Following a certain type of brain surgery, patients can experience complex hallucinations "of deformed and dismembered faces...with exaggerated, monstrous eyes or teeth" that are "typical of abnormal activity in an area of the temporal lobes." Psychotics experience similar hallucinations, but in post-surgical patients, Sacks emphasizes, these are "neurological faces, not psychotic ones."

It is common for patients who are blind due to cortical damage to deny this reality. People with Anton's syndrome hallucinate a world they insist they can see, and "walk boldly in unfamiliar places." Asked to describe a room, they do so with fluency and confidence, even though their claims are "entirely incorrect."

Hallucinations also visit during high fevers. This is especially common in children, and can involve "distortions in proprioception" that may, for instance, cause a prone patient to feel she is standing tall. Fever-produced hallucinations can also "provide, or seem to provide, moments of rich emotional truth...revelations, or breakthroughs of deep intellectual truth." Scientists, artists and writers have all reported such experiences. Delirium of fever can produce tactile or musical hallucinations as well.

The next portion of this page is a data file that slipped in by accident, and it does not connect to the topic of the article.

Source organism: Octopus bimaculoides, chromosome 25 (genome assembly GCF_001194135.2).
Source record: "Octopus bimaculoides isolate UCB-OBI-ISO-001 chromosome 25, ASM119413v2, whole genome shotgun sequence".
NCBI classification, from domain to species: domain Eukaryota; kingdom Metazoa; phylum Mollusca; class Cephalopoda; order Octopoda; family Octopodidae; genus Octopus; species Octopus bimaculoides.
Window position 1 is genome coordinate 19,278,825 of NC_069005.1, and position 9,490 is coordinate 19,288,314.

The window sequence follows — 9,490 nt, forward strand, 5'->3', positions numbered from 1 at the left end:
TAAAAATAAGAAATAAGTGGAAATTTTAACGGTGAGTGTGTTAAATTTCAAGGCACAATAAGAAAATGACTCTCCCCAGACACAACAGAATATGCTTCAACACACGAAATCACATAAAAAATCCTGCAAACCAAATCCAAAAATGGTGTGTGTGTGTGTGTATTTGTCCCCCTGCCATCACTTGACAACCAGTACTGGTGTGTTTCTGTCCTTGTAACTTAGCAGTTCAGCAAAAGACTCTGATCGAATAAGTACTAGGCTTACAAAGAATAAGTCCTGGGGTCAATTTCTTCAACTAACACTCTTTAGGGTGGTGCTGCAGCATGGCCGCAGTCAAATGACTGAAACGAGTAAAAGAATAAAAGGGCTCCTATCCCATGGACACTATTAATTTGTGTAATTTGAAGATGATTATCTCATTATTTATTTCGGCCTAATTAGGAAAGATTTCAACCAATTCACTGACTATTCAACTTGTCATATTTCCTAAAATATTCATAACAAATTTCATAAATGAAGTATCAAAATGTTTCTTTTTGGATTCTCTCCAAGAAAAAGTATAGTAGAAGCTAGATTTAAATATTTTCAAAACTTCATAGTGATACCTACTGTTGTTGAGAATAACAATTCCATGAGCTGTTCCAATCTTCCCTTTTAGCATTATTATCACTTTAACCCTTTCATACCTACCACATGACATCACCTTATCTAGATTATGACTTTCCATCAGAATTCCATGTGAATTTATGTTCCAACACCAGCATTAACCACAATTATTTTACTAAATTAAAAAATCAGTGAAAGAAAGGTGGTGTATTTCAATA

Toxic psychosis appears during withdrawal from drugs or alcohol, a situation well-described in Evelyn Waugh's novel The Ordeal of Gilbert Penfold. While writing it, Waugh continued his drinking habit, and took heavy doses of sleeping drugs as well. Penfold "is not 'allowed' to see the speaker" of his auditory hallucinations, lest the delusion be shattered. Guy de Maupassant, who suffered from syphilis, began to see a double of himself; he wrote about this in "Le Horla."

Sacks describes such elaborate deliria and psychoses as "volcano-like eruptions from the 'lower' levels of the brain." Yet, he points out, they are also "shaped by the intellectual, emotional and imaginative powers of the individual" as well as "the culture in which he is embedded."

Normal people commonly experience hypnagogic hallucinations, either just before falling asleep or immediately on waking. However, these are seen with the mind's eye, rather than being projected into external space. Other hallucinations may accompany narcoleptic syndrome, a sleep disorder. One patient, diagnosed with this condition only in middle age, became convinced that her earlier apparent experiences of paranormal phenomena had actually been caused by the narcolepsy. Sacks suggests that "the folklore of every culture includes supernatural figures that behave in similar ways," adding that "such myths and beliefs are...narratives for a nocturnal experience which is common, real, and physiologically based."